The final book in the best-selling Ibis Trilogy from the author of Booker-shortlisted Sea of Poppies.
It is 1839, and tension has been rapidly mounting between China and British India following the crackdown on opium smuggling by Beijing. With no resolution in sight, the colonial government declares war. One of the vessels requisitioned for the attack, the Hind, travels eastward from Bengal to China, sailing into the midst of the First Opium War.
The turbulent voyage brings together a diverse group of travellers, each with their own agenda to pursue. Among them is Kesri Singh, a sepoy in the East India Company who leads a company of Indian sepoys; Zachary Reid, an impoverished young sailor searching for his lost love, and Shireen Modi, a determined widow en route to China to reclaim her opium-trader husband's wealth and reputation.
Flood of Fire follows a varied cast of characters from India to China, through the outbreak of the First Opium War and China's devastating defeat, to Britain's seizure of Hong Kong.
Flood of Fire is a thrillingly realised and richly populated novel, imbued with a wealth of historical detail, suffused with the magic of place and plotted with verve. It is a beautiful novel in its own right and a compelling conclusion to an epic and sweeping story - it is nothing short of a masterpiece.
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Perfect finale to the trilogy!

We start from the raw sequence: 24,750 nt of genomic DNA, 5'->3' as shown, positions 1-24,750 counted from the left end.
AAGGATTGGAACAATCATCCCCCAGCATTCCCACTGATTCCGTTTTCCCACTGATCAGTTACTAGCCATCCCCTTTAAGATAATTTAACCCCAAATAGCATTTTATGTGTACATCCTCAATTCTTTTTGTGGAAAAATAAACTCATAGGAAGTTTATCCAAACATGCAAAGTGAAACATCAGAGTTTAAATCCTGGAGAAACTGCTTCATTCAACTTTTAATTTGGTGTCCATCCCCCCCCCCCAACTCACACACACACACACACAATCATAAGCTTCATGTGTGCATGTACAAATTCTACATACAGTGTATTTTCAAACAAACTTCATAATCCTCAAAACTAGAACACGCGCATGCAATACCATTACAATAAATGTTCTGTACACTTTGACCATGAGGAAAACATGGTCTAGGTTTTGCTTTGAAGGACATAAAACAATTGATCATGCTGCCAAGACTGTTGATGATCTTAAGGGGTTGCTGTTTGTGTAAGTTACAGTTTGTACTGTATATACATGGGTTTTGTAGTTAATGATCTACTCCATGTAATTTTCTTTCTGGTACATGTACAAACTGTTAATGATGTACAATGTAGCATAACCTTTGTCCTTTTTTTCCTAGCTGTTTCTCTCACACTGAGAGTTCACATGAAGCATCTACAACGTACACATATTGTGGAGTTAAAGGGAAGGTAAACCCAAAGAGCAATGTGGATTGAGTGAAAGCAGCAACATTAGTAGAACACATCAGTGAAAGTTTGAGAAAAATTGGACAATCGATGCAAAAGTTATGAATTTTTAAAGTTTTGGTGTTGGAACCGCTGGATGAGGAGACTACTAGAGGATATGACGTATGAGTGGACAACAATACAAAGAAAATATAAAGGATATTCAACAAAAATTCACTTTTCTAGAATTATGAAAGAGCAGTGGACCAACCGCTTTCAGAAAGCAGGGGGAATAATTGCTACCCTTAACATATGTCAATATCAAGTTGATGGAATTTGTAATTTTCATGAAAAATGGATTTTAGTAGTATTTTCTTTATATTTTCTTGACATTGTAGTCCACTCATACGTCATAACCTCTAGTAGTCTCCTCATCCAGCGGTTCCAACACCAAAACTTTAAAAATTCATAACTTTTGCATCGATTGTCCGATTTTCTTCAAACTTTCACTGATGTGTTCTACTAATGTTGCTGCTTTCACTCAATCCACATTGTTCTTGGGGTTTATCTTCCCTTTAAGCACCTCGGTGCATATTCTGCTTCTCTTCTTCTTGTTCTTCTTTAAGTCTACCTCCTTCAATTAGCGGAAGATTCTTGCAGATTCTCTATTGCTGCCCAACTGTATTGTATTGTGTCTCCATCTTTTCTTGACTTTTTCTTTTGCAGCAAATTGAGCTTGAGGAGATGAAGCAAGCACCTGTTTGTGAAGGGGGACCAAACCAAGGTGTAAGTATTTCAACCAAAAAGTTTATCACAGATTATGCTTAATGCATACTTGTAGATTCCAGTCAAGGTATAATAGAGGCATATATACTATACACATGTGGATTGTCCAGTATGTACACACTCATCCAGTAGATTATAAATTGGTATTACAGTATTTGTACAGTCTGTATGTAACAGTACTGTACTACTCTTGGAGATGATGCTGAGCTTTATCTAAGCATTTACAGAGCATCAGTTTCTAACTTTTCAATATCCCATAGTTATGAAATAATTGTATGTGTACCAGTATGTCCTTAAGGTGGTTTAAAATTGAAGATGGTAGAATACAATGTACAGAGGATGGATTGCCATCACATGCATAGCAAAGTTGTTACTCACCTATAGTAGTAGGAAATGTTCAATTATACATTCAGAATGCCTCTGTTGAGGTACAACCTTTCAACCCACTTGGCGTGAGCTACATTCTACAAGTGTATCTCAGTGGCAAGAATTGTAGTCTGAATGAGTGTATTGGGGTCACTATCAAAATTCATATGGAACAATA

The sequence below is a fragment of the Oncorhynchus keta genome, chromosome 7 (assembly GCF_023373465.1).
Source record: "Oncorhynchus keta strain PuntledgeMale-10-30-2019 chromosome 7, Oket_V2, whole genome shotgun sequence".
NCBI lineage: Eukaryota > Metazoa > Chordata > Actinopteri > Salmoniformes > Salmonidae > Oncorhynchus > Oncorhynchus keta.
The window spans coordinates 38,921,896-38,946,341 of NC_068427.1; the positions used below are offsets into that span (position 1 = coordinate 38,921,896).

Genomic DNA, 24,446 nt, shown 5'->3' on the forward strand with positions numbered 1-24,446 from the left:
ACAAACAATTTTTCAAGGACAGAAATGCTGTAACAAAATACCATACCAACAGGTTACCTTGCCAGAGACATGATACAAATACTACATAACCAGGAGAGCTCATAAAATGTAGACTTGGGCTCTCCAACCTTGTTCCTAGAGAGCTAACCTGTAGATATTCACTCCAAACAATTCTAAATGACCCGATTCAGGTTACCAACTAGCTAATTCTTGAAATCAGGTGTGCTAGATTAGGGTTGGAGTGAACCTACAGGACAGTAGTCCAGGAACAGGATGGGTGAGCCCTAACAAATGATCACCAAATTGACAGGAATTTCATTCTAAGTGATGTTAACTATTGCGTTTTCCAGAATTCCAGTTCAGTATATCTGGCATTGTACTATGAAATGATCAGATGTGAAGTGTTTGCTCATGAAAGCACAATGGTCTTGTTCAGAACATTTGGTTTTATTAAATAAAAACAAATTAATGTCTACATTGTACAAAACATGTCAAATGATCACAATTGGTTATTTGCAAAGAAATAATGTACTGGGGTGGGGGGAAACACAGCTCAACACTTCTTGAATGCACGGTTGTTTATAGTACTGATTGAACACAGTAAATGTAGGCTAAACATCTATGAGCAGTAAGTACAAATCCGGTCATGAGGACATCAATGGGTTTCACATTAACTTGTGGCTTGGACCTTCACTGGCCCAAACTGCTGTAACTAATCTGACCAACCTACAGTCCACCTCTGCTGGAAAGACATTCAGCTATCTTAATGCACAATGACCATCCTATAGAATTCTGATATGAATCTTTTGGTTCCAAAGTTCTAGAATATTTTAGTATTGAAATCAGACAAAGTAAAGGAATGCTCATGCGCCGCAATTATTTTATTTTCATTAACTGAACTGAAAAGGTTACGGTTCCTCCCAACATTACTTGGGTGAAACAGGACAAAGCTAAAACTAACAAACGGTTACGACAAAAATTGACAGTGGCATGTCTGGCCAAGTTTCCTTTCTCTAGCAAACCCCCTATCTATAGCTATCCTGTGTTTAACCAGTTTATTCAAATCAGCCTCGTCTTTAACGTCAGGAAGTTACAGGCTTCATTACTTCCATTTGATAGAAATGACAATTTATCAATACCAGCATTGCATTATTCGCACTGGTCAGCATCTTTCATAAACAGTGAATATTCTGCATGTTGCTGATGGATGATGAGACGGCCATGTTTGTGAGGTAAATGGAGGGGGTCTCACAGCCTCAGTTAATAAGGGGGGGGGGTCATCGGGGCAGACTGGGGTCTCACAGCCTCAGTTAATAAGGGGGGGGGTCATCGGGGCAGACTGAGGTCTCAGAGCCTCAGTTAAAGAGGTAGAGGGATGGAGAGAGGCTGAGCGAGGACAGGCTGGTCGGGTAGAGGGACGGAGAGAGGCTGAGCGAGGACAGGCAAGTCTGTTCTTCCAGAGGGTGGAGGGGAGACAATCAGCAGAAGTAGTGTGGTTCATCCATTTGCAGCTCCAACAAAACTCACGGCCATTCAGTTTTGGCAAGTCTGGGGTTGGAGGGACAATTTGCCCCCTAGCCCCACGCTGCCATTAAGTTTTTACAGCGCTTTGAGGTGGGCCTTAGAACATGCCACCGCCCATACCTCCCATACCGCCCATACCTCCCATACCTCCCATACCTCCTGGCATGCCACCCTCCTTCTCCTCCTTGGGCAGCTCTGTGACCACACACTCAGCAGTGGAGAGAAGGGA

First, I just love Amitav Ghosh' storytelling. The first two books in the series sort of slowly built the characters, and it is no easy job combining everything into one single insanely awesome finale.
A must read from Amitav Ghosh. Though the ending was predictable, the way the characters were brought together was so intricately developed.
Atrocious pronunciation of Indian names and terms
I would definitely read books from Amitav Ghosh, but not those read by Raj Ghatak
Amitav Ghosh was brilliant. I just hated the way the book was read out. So I went ahead and bought the print copy, and read it.
As a Bengali, I would have expected Raj Ghatak (himself a Bengali) to read out Indian names and terms in a book written by a Bengali author without having to pronounce them with an American accent. For me, this completely ruined the feel of the book. I would not recommend this narration to anyone.
None. Everything was brilliant in the book.
Indian names have a lyrical quality to their sound - which is important in conveying their meaning. Pronouncing Kesri as Khessri (which Raj Ghatak did), completely changed the way the word is meant to be pronounced, and the meaning the word is meant to convey.
- Rajbir Bhattacharjee